Here are some common comments I often hear when I ask someone if they practice daily Reiki self-treatment:

“It’s more powerful when I get a session, I can feel more.”

“I like giving Reiki to others better.”

“I don’t have time to do it, I’m too busy.”

“I don’t feel anything.”

This doesn’t exactly make a great case for making a daily commitment to practice, right? Wrong. Daily practice has both short and long-term, cumulative benefits that transcend what we may or may not feel in the moment.  If we examine ourselves over time, over many days or weeks of daily self-practice, we will likely notice a great difference.  We have to examine our approach, our hopes and our expectations, instead of merely what we feel in the moment.

How can you tell if you had a good Reiki self-treatment? If you did it, I can guarantee it was good.  It’s a practice. It will rarely be whatever your idea is of perfect.

I have a daily practice, and it ebbs and flows like any relationship. Sometimes I like practicing, sometimes it seems boring, sometimes I’ve felt like nothing happened and I’ve wondered if I’ve wasted my time. I’ve asked myself, “What happened? Why can’t I feel things all the time? Maybe I need to find something else? Am I doing something wrong, or is this just not the right thing?”

I’ve learned, with the help of my teacher, to practice through these questions. Not to ignore them, but to practice through them, to bring them to myself as I place my hands on myself. To just be with whatever is happening, or not happening. To let it come up and to let it go.  And get up and do it again the next day.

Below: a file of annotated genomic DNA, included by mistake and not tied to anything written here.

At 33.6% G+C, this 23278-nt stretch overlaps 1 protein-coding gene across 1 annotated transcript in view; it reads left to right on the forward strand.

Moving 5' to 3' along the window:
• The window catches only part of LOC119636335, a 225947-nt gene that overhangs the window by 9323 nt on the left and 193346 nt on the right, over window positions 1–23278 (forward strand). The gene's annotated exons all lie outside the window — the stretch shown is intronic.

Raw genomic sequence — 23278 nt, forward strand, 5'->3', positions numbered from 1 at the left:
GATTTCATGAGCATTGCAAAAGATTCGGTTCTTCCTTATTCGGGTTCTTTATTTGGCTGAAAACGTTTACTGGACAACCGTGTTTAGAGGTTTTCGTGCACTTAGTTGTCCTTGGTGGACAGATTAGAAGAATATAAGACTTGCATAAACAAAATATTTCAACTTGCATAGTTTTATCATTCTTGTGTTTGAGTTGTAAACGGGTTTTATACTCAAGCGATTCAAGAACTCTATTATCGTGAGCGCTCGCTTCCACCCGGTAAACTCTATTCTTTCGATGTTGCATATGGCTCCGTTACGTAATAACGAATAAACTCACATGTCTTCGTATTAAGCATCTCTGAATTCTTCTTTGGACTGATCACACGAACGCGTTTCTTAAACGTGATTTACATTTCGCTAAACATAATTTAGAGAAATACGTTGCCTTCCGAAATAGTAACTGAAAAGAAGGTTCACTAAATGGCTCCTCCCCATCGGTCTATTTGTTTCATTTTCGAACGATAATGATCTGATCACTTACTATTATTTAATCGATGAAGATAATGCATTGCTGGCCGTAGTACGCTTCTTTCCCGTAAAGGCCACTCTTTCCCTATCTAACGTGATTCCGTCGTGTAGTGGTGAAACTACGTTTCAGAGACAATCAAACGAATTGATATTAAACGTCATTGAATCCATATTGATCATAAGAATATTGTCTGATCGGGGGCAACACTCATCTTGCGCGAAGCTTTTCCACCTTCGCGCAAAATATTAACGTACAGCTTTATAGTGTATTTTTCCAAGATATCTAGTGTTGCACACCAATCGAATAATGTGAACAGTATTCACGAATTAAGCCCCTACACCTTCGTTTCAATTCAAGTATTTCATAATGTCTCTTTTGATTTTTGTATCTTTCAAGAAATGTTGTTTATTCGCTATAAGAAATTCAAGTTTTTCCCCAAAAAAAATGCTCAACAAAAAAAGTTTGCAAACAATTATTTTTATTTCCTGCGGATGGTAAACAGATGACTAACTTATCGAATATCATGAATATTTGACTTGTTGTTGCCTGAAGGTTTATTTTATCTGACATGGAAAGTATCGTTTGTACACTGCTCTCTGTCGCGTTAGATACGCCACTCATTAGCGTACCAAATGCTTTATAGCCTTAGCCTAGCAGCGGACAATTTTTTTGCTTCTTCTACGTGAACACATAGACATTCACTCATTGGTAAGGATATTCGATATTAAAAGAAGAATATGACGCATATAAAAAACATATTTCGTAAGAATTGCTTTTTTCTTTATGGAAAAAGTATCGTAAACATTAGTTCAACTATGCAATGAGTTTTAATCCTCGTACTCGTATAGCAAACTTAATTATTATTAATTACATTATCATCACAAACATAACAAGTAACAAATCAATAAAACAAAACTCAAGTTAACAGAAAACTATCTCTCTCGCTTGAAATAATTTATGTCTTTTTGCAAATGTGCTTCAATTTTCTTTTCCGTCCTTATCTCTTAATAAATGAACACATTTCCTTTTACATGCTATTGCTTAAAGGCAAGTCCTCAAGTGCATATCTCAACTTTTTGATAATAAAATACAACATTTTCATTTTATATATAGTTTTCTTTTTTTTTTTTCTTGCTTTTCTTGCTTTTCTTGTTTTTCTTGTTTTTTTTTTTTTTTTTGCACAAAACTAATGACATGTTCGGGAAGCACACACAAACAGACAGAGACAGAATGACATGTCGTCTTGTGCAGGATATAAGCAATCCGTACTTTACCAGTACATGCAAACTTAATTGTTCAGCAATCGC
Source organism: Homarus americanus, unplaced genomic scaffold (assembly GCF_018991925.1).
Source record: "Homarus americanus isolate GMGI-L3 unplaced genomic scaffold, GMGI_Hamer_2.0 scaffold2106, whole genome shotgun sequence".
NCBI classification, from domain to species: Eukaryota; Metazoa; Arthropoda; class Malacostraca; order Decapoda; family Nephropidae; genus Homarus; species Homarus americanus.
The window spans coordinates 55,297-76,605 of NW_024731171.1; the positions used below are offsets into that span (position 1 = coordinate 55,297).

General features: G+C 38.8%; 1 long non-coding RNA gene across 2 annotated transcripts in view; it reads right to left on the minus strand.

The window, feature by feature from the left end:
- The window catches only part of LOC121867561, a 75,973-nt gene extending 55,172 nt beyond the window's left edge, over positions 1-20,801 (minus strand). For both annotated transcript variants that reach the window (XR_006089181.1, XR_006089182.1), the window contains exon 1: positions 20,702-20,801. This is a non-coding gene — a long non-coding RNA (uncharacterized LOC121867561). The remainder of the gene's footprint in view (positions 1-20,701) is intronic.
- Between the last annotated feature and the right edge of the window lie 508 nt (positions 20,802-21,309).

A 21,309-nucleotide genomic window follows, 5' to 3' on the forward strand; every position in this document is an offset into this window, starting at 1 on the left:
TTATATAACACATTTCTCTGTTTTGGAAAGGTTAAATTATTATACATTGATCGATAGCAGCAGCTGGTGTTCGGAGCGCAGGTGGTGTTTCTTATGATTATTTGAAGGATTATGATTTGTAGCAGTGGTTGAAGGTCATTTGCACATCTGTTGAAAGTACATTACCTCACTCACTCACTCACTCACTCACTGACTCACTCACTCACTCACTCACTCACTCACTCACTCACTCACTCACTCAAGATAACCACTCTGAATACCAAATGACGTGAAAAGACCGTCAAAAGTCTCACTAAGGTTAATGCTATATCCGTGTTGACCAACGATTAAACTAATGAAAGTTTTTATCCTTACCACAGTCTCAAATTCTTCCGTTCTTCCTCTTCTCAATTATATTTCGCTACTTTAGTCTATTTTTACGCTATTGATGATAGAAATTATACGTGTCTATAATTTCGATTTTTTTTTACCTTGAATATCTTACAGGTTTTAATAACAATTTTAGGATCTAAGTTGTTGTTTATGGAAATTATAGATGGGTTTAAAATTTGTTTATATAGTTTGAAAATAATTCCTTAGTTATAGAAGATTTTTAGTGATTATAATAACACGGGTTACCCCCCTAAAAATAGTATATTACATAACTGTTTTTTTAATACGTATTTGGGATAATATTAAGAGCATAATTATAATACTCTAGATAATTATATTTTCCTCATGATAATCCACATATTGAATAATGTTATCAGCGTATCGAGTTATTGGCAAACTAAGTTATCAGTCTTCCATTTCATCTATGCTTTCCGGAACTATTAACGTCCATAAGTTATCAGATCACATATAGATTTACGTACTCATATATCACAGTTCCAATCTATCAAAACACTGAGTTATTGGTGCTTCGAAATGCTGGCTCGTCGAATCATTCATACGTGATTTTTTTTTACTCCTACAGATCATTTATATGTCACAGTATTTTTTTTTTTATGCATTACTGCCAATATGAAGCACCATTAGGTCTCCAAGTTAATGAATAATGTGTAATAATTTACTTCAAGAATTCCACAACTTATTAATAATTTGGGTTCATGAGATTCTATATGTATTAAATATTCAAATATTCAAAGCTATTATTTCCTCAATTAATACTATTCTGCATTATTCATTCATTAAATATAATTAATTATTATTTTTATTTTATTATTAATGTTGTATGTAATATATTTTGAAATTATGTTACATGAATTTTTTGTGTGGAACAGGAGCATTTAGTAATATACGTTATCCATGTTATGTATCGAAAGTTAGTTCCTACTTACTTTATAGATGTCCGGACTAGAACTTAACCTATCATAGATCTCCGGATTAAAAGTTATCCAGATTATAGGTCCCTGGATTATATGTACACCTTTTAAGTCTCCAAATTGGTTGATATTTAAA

When I first started practicing I wanted to know if it worked?  My teacher said that I could only know if I practiced.  She explained, “Give Reiki practice a try. Be like Usui, practice every day for 21 days, and see what happens.” Only then can you see if it really works. You have to be like Nike; just do it.”

Those first 21 days of practice were boring.  I didn’t feel anything like I’d hoped or expected. I didn’t notice anything particular during my treatments. I thought it didn’t work. All the while, my life changed radically.  Before Reiki, I thought of healing as physical. By the end of the 21 days I found levels of relaxation, rejuvenation, creativity, and emotional balance that I hadn’t experienced since childhood. It never occurred to me that spending daily time by myself, free of distraction, could be helpful in and of itself.

Over the course of 16 years of practice, I’ve discovered that periods of perceived boredom typically precede a new positive change, awareness or phase of growth.  Like deposits in an interest bearing bank account, the cumulative results are profound, although the individual deposits may seem inconsequential.

It’s nice to come to a place where I can accept and love the journey for the journey’s sake, and to remember that each time I practice I come back to myself. I’ve learned to go with the flow and trust the process.  I often think that healing isn’t something that happens to us, but rather what’s naturally there, what’s left when we drop all of our armor, resistances, and defenses against our resonance with all that is.

We live in a fast-paced world. It’s as if we’re all going along together on the moving sidewalk at the airport.  The pace is accelerated, but we don’t notice it’s not natural until we step off.  Although self-Reiki practice may not always seem exciting, it is a daily dose of slowing down, coming back to yourself, recalibrating, and resetting. It trains us, slowly, to be more at ease within ourselves and with our life.  Please, practice through your ups and downs, your ebbs and flows, and your busy mind.  …Let me know how it goes.

Kimberly Fleisher, RMT, M.Ed